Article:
Obama to demand Capital Hill vote on killing oil tax breaks
President Barack Obama intends to press lawmakers Thursday to quickly strip billions of dollars in oil industry tax breaks, remarks that will come during his second energy-themed speech in two weeks aimed at blunting GOP attacks over gasoline prices.
Obama will speak Thursday afternoon at Nashua Community College in the swing state of New Hampshire.
“In Nashua, the President will . . . reiterate his call to repeal the unwarranted $4 billion in annual subsides handed out to oil and gas companies, and will urge Congress to take a vote on the repeal in the coming weeks,” a White House official said ahead of Obama’s remarks.
Schools Try to Match the Jobless With 3.4 Million Jobs
EVER since the deep recession hit four years ago, many colleges have been rethinking their continuing education programs, straining to figure out how best to help the many unemployed Americans who have looked to them as a lifeline.
With the unemployment rate still stubbornly high, this rethinking has led to a powerful trend in which many schools, whether prestigious state universities or workhorse community colleges, are trying harder than ever to tailor their continuing-education offerings to where the job openings are — and where the jobs of tomorrow will be.
Euro-Zone Data Disappoints
The euro zone’s unemployment rate rose to a near 15-year high in January, while the annual rate of inflation in the currency area also picked up.
Meanwhile, euro-zone manufacturing activity contracted again in February, dragged lower by weaker performances in the countries at the heart of the region’s debt crisis.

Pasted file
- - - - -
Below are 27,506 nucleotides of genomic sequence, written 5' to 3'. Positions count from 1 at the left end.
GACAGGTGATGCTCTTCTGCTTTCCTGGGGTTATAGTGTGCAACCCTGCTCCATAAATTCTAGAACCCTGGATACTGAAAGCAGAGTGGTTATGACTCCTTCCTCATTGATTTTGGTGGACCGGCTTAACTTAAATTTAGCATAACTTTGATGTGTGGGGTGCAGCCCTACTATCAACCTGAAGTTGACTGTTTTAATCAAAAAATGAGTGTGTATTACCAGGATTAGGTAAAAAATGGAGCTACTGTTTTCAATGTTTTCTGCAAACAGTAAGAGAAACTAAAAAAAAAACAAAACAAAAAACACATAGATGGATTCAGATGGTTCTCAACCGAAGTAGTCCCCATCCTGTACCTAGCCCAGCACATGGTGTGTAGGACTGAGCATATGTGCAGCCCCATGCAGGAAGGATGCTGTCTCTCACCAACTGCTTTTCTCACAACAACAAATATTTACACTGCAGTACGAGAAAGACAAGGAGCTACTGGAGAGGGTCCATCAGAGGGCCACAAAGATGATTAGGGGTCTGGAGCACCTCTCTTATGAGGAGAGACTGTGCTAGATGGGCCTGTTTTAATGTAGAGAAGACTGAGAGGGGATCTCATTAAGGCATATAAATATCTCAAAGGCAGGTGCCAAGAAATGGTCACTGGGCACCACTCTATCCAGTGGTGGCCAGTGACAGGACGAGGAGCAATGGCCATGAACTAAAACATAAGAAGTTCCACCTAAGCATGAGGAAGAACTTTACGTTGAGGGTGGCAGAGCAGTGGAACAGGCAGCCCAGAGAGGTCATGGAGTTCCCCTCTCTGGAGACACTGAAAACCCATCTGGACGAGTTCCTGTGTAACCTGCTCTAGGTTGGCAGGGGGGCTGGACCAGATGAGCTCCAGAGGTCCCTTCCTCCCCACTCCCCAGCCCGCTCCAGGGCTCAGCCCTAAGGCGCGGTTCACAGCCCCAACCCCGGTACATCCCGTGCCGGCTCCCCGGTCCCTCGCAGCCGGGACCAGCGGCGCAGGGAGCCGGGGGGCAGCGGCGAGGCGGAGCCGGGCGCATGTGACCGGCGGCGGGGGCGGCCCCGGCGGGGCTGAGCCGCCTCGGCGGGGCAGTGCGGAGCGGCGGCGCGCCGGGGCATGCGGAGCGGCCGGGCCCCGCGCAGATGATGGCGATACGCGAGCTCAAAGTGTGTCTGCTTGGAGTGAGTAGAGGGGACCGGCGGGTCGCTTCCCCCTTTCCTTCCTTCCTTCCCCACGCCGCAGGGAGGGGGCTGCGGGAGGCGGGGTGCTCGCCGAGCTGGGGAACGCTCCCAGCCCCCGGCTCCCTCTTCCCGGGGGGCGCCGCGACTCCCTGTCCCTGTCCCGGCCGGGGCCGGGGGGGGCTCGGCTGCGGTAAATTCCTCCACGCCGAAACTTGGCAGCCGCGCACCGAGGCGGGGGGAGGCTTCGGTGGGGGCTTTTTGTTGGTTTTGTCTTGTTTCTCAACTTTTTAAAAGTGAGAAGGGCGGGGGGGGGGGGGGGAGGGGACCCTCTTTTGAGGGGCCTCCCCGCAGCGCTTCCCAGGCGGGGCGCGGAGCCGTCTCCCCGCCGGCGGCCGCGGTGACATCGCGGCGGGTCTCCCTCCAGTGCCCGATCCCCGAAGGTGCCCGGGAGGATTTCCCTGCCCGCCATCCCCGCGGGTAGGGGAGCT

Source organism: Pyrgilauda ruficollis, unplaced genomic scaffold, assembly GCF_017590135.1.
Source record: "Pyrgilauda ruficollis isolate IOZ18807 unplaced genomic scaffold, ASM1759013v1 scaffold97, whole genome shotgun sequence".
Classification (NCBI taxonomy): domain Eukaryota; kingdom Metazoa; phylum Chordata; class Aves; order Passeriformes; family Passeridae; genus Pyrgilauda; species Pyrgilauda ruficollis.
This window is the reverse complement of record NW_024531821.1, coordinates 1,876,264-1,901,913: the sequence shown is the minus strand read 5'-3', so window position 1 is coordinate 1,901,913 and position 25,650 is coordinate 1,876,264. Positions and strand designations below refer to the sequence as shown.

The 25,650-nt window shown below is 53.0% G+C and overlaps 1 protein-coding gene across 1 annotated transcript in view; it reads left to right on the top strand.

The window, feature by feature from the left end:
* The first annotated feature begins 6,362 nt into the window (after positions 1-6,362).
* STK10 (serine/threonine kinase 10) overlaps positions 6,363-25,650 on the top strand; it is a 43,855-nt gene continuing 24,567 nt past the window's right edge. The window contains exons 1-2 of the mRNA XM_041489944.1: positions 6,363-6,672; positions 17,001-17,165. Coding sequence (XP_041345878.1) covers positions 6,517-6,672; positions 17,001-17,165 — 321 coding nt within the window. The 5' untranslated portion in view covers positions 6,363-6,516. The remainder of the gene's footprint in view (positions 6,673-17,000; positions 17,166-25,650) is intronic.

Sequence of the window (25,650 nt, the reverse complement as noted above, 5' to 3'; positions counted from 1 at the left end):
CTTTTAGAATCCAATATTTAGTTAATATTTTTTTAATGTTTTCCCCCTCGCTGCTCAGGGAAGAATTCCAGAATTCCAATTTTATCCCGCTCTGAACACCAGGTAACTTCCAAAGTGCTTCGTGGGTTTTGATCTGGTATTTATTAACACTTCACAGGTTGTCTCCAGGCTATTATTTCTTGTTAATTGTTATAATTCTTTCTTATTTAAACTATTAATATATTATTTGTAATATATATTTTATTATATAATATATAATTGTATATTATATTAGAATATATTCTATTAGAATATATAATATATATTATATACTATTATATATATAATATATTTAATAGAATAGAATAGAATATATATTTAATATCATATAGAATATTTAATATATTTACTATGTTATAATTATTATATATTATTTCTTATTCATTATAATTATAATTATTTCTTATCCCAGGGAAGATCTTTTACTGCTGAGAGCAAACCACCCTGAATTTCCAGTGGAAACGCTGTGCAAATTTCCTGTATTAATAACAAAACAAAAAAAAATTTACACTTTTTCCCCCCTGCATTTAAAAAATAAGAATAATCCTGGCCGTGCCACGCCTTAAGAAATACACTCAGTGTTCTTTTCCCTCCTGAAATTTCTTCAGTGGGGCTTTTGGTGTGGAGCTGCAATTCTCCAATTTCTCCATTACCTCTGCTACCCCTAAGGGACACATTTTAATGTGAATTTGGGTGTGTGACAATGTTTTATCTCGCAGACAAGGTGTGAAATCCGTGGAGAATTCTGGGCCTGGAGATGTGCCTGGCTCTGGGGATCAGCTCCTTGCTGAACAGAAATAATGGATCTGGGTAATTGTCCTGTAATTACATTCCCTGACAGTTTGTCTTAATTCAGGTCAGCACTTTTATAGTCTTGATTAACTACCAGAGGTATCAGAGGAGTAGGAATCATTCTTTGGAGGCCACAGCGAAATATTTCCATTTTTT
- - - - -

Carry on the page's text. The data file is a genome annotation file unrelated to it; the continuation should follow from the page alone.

People enter an employment agency in Berlin. The euro zone’s unemployment rate rose to 10.7% in January, the highest since the single currency’s inception.
This triple blow for the euro-zone economy underlines the difficulties policy makers face in restoring growth in the face of austerity programs designed to cut high levels of government debt.
The combination of more people without work and rising consumer prices eating into real incomes suggests consumer spending is likely to make only a modest contribution to growth in the months ahead, leaving the currency area heavily reliant on exports.
Defense budget hearing: Lots to learn for those who pay attention
Congressional hearings on the defense budget can be a bore, and there are so many of them — 11 so far this week.
But seeing them or reading transcripts provides both information and a feel for how the destinies of senior civilian officials and top-ranking Defense Department officials are controlled by legislators, be they knowledgeable or not.
Did you know, for example, that it costs $850,000 to maintain a single soldier for a year in Afghanistan?
Defense Department Comptroller Robert Hale offered that figure Monday at a Senate Budget Committee hearing where Defense Secretary Leon Panetta was the main witness. Hale explained that the number included special allowances for being there, the money spent for supporting other coalition forces and even a share for costs of the organization that produces protective devices used to discover improvised explosive devices.